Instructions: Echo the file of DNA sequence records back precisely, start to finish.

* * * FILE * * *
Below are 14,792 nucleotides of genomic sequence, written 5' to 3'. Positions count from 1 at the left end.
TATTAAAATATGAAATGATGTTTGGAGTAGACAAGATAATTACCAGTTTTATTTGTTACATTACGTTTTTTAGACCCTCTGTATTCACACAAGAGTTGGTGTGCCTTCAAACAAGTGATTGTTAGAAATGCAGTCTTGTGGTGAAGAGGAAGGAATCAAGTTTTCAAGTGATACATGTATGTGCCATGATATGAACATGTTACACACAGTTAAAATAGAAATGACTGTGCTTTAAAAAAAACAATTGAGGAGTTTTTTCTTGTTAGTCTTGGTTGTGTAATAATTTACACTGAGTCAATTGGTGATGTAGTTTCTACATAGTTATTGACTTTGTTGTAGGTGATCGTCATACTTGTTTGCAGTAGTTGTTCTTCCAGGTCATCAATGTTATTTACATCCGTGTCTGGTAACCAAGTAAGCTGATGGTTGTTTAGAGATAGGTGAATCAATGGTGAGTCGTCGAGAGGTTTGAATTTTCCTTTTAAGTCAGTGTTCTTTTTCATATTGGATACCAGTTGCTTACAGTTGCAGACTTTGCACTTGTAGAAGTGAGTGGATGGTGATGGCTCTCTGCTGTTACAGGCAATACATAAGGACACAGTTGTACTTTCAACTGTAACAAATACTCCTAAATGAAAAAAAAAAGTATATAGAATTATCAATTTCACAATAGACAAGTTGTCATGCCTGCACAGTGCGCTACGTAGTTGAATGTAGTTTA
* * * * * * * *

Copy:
Below are 14,792 nucleotides of genomic sequence, written 5' to 3'. Positions count from 1 at the left end.
TATTAAAATATGAAATGATGTTTGGAGTAGACAAGATAATTACCAGTTTTATTTGTTACATTACGTTTTTTAGACCCTCTGTATTCACACAAGAGTTGGTGTGCCTTCAAACAAGTGATTGTTAGAAATGCAGTCTTGTGGTGAAGAGGAAGGAATCAAGTTTTCAAGTGATACATGTATGTGCCATGATATGAACATGTTACACACAGTTAAAATAGAAATGACTGTGCTTTAAAAAAAACAATTGAGGAGTTTTTTCTTGTTAGTCTTGGTTGTGTAATAATTTACACTGAGTCAATTGGTGATGTAGTTTCTACATAGTTATTGACTTTGTTGTAGGTGATCGTCATACTTGTTTGCAGTAGTTGTTCTTCCAGGTCATCAATGTTATTTACATCCGTGTCTGGTAACCAAGTAAGCTGATGGTTGTTTAGAGATAGGTGAATCAATGGTGAGTCGTCGAGAGGTTTGAATTTTCCTTTTAAGTCAGTGTTCTTTTTCATATTGGATACCAGTTGCTTACAGTTGCAGACTTTGCACTTGTAGAAGTGAGTGGATGGTGATGGCTCTCTGCTGTTACAGGCAATACATAAGGACACAGTTGTACTTTCAACTGTAACAAATACTCCTAAATGAAAAAAAAAAGTATATAGAATTATCAATTTCACAATAGACAAGTTGTCATGCCTGCACAGTGCGCTACGTAGTTGAATGTAGTTTA